Defense Date

2011

Document Type

Dissertation

Degree Name

Doctor of Philosophy

Department

Clinical Psychology

First Advisor

Michael Southam-Gerow

Abstract

In order to continue to improve the effectiveness of psychotherapy, researchers must identify key change processes. Unfortunately, there are disparate views in the field about the relative importance and potency of specific techniques versus relationship factors. Few measures have been developed to examine the relative contribution of these factors, particularly for child-focused treatment. The Common-Factor Therapist Competence Scale for Youth Psychotherapy (COMP-CF) was developed to address this deficit. For this study, 142 video-taped sessions of child CBT for anxiety were observed and rated by independent coders using the COMP-CF. The measure demonstrated good reliability and internal consistency. Significant between-therapist and between-session differences were noted that warrant further exploration. The COMP-CF also demonstrated initial validity when compared to other observer-rater measures of therapeutic processes such as alliance, CBT-specific competence, and adherence. Recommendations for further development and refinement are discussed. Used in conjunction with adherence measures, the competence measure developed here may help improve our understanding of the therapeutic process.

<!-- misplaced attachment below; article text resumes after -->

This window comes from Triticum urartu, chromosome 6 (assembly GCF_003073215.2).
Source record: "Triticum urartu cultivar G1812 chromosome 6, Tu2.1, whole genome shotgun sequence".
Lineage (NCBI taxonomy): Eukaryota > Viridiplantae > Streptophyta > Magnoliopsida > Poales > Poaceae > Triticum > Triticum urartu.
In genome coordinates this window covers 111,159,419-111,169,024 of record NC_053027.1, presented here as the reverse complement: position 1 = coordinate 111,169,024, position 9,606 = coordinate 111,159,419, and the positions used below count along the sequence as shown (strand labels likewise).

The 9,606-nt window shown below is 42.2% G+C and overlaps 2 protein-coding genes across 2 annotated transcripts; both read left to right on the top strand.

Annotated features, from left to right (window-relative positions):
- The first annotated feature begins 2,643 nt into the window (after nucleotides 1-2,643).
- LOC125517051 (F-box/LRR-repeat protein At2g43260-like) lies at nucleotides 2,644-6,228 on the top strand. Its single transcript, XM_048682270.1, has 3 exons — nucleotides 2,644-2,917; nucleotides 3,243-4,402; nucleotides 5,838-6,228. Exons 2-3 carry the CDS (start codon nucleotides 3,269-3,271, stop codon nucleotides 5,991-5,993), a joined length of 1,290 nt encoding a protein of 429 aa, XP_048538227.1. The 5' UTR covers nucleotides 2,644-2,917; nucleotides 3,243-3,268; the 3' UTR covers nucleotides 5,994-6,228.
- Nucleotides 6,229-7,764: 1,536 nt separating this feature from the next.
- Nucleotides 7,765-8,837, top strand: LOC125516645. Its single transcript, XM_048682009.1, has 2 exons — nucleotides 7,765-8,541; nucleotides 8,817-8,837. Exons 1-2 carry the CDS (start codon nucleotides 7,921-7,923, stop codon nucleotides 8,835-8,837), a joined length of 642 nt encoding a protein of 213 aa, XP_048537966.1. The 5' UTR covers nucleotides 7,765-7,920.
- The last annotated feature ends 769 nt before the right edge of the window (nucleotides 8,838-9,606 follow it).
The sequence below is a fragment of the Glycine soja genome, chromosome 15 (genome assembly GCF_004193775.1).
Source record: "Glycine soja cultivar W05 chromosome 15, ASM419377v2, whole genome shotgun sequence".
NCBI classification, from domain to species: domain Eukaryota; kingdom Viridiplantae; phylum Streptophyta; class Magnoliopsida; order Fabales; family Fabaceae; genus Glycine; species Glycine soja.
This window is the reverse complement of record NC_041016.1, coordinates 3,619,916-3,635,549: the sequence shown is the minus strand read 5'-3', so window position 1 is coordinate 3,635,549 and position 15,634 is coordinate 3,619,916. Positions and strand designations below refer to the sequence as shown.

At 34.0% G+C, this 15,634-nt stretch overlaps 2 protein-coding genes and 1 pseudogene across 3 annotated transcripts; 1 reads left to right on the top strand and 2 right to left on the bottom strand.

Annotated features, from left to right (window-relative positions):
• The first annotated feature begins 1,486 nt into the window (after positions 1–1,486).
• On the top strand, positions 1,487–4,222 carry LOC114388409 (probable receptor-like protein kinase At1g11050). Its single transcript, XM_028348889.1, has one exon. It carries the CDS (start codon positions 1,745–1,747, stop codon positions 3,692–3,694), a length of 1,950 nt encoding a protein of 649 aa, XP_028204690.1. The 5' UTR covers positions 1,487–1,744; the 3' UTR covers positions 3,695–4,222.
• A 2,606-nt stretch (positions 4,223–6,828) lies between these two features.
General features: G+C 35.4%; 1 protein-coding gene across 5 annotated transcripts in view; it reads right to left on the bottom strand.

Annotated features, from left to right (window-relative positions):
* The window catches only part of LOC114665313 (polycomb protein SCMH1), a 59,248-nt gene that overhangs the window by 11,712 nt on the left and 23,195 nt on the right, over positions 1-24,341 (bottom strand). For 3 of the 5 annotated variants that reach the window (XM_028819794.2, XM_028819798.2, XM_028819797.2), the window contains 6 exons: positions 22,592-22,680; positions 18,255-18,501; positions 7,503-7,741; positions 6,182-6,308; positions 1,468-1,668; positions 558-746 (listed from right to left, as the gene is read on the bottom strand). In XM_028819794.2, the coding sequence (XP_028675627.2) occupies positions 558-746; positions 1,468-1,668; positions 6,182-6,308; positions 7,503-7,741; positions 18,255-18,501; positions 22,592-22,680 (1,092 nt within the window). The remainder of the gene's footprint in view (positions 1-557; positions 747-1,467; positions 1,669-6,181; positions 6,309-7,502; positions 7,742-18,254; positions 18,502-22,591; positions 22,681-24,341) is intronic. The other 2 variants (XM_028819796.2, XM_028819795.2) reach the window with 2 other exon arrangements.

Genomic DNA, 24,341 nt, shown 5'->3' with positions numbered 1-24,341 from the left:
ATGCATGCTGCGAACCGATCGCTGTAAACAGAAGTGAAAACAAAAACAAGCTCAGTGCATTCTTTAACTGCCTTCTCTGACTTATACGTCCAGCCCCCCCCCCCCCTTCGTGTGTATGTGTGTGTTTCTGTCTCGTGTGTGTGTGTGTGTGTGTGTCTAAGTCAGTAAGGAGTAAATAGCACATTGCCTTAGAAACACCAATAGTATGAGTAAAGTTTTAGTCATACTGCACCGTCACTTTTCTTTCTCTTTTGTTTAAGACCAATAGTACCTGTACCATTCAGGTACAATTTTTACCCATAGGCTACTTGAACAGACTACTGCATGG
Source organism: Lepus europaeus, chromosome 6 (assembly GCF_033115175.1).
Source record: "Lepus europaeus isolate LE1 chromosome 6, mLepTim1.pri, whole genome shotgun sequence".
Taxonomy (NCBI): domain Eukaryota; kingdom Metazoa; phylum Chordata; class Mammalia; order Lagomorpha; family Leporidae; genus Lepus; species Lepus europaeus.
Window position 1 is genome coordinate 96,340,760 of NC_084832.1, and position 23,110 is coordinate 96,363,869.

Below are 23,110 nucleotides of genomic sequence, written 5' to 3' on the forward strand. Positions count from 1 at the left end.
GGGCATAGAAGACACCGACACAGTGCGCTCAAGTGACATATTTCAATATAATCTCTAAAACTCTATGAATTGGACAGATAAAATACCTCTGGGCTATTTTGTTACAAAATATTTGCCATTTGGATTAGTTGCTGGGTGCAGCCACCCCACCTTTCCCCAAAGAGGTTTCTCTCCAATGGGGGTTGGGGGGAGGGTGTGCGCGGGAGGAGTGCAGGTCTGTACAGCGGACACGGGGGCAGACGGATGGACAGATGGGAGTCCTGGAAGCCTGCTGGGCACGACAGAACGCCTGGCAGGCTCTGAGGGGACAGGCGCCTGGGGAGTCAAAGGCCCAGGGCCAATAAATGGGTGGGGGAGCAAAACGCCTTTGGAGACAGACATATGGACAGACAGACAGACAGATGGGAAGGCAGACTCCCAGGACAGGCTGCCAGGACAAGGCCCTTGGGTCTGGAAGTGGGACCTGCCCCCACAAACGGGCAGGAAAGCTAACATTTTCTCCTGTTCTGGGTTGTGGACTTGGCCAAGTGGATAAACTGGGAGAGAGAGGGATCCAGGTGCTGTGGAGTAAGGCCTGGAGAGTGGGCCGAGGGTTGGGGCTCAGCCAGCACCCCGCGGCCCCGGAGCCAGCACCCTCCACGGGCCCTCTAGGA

Rights

© The Author

Is Part Of

VCU University Archives

Is Part Of

VCU Theses and Dissertations

Date of Submission

December 2011

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